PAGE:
You can also script the login using the CREATE LOGIN command in T-SQL. This example script creates the same login account as the previous screens:
USE [master] GO CREATE LOGIN [LOGCABINPRESS\Buck] FROM WINDOWS WITH DEFAULT_DATABASE=[DBAMDT] GO EXEC master..sp_addsrvRolemember @loginame = N'LOGCABINPRESS\Buck' , @Rolename = N'sysadmin' GO USE [DBAMDT] GO CREATE PRINCIPAL [LOGCABINPRESS\Buck] FOR LOGIN [LOGCABINPRESS\Buck] GO USE [DBAMDT] GO EXEC sp_addRolemember N'db_owner', N'LOGCABINPRESS\Buck' GO
You can also use the sp_addlogin stored procedure, but this method is included for backward compatibility only because it does not set the advanced options available in SQL Server 2005. Here is a sample script using sp_addlogin:
EXEC sp_addlogin '[LOGCABINPRESS\Buck]' , 'password' , 'DBAMDT'
This script only creates the principal and sets a password and a default database. The only other options on this stored procedure are the default language, an optional SID value, and encryption. You should use either the graphical methods or the newer CREATE LOGIN statement.
SQL Server 2005 Logins
If you selected the ability to create SQL Server logins during your installation, you are able to add accounts that do not exist in the Windows environment at all. These accounts are maintained completely within SQL Server 2005. Although using Windows-based accounts is a more secure practice, it is not always possible. In Web applications, you may have multiple database principals that you do not want to license on the Windows system that houses the application. If you allow SQL Server logins, you can create and manage those principals independent of the operating system, saving that operating system license cost.
I explain the process for creating a SQL Server 2005 login but do not repeat the entire graphical process here because there is only one difference between creating a Windows account login and a SQL Server controlled login. The primary difference is here, on the main screen, shown in Figure 4-18.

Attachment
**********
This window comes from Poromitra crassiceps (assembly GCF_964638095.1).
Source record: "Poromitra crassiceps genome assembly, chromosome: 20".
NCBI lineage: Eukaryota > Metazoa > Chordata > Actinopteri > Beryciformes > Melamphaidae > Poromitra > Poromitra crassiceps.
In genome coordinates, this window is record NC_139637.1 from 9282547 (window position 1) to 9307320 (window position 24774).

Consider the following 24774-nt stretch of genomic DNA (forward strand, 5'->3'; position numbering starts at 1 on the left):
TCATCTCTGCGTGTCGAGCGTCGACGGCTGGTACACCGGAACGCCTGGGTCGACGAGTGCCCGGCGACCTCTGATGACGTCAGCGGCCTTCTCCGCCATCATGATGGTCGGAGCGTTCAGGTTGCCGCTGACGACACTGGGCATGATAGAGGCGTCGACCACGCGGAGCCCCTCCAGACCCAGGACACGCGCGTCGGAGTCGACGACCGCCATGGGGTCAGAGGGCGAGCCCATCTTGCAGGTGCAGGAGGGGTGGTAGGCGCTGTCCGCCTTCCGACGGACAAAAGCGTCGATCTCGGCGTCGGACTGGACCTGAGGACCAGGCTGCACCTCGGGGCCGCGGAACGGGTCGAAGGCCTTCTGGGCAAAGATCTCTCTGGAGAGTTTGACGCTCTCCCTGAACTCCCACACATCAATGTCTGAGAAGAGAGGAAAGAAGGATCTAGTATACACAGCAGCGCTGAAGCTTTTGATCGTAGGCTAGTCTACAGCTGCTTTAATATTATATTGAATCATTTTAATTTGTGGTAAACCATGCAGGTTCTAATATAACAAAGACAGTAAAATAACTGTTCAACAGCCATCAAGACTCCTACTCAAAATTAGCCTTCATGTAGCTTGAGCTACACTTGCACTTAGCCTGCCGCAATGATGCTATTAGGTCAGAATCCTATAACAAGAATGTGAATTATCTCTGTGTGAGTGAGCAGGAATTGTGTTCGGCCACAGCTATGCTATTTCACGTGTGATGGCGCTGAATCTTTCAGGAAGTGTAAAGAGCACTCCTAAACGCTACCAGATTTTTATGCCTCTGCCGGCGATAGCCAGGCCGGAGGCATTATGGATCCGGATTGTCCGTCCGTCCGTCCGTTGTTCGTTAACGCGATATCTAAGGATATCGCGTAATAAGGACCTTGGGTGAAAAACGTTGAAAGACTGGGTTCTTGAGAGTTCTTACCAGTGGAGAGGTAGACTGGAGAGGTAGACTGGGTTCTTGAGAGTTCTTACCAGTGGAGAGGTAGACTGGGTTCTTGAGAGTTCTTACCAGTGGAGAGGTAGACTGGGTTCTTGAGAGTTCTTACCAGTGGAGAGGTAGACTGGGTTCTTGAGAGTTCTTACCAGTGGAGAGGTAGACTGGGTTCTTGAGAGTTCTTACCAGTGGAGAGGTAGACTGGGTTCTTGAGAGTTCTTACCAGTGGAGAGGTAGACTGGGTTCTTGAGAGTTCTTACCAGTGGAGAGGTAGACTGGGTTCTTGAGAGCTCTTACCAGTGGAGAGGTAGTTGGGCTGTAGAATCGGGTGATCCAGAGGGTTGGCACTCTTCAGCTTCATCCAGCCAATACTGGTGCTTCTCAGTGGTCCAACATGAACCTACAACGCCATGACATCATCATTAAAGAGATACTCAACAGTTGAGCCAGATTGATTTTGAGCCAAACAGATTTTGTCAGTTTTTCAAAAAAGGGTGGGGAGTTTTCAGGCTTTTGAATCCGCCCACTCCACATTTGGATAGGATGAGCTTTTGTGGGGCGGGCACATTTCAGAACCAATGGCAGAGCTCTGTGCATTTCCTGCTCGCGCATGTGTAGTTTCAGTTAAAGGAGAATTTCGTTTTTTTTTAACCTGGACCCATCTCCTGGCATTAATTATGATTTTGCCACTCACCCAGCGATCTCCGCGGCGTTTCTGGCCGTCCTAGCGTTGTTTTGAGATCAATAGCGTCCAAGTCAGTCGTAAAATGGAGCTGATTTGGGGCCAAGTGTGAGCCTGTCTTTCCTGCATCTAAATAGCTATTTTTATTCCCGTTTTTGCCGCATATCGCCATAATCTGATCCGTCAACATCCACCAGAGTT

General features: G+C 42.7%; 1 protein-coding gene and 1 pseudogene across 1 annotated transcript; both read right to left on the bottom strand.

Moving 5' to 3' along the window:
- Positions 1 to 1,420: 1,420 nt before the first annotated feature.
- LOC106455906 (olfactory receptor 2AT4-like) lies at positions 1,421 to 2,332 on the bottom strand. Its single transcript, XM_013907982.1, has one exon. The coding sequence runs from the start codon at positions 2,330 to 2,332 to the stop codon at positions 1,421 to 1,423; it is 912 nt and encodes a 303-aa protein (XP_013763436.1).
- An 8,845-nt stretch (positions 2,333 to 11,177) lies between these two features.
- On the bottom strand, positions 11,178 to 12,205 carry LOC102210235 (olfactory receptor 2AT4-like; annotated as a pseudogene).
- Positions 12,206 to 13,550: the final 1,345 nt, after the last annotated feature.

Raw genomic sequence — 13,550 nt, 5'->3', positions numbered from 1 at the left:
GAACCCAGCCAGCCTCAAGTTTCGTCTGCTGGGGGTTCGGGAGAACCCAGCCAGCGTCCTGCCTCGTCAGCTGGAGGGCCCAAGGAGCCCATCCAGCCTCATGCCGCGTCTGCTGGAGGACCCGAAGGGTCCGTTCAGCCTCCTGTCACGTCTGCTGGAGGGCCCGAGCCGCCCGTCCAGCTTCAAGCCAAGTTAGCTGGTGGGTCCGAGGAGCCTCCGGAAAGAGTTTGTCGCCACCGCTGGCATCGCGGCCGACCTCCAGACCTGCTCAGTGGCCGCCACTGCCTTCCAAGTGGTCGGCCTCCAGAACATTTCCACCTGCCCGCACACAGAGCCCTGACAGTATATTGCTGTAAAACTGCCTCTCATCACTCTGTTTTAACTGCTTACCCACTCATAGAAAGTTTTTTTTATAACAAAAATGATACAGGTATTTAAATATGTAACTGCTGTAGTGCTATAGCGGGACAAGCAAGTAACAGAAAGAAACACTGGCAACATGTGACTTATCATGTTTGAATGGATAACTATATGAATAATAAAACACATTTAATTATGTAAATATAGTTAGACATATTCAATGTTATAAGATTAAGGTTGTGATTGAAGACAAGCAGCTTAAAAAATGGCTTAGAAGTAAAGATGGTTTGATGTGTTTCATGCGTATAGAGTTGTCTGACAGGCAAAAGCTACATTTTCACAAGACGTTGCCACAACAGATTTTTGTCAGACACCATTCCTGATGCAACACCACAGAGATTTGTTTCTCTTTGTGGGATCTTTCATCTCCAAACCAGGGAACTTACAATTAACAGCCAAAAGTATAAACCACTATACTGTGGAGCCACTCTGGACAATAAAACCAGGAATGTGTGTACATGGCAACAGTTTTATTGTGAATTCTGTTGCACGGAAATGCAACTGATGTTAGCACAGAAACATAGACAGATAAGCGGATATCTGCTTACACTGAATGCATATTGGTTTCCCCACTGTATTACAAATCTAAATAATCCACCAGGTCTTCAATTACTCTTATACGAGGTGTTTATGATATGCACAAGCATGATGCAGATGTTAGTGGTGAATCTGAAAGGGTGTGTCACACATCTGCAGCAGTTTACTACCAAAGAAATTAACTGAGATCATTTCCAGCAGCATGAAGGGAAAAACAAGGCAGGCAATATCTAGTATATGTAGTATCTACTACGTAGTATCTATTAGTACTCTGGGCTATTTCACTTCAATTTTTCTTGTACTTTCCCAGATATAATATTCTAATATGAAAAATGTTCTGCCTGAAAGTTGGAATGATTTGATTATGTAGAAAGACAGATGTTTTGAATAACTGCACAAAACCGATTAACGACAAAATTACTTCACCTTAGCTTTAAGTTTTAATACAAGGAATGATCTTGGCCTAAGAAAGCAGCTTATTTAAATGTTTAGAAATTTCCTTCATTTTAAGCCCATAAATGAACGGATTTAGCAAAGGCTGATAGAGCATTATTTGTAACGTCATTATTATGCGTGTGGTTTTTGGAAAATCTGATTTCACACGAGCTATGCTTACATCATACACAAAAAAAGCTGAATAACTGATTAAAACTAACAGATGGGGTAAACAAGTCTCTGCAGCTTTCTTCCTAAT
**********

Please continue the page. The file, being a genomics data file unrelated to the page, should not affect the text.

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When you select the SQL Server authentication radio button, you will need to add a password and confirm it.
If you are using Windows 2003 or higher as the operating system, you can also have SQL Server 2005 enforce some of the Windows account policies. If you try to create a password for the principal on this screen and it does not follow the policies on the Windows 2003 system, you will get an error, as I did on this test system. You can see the error in Figure 4-19.
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You can also set a certificate for this principal, which "signs" the data the principal sends. Instead of certificates, you can also set up an asymmetric or symmetric key to sign the data. These types of security methods encrypt data and provide some level of guarantee that the application can use to ensure that the sender of the data is really who they say they are.
Roles in SQL Server 2005 are similar to groups in an operating system. They serve as a collection object that you can grant rights and privileges and add logins to. Roles simplify security management because you can grant rights to the roles and as logins change the roles do not have to.
SQL Server 2005 has roles at both the server and database levels. That means there is one set of server roles, but each database has its own roles. You get several "fixed" or predefined roles as part of the installation, with rights and privileges already associated with them. You can create more database roles but not server roles, although in the section that follows on permissions I explain how you can grant logins and other roles many server-level permissions that fill any gaps you find in the server roles.
Let's examine the fixed server roles and what they can do.
Fixed Server Roles
For the most part, server roles allow a login to handle the management tasks associated with SQL Server 2005. You can add as many principals as you like to the server roles, but once again you should not add a principal to a role with higher privileges than he or she absolutely needs. If you need to have a principal out at a remote site with the ability to perform only a certain action, do not put that principal in a role that includes that right along with others he or she does not need. You can use a fine-grained approach by applying special permissions I explain later.
Most of the role names are self-describing, so I do not focus on the obvious here. Instead, I have developed a chart that will help you understand what rights the server role has and what kind of login is usually placed in it.
I start out with the server roles that have the most privileges. If a role already has a privilege, you do not need to include a login in another role that also has that privilege. For instance, if a login is placed in the sysadmin server role, that login does not need any other role.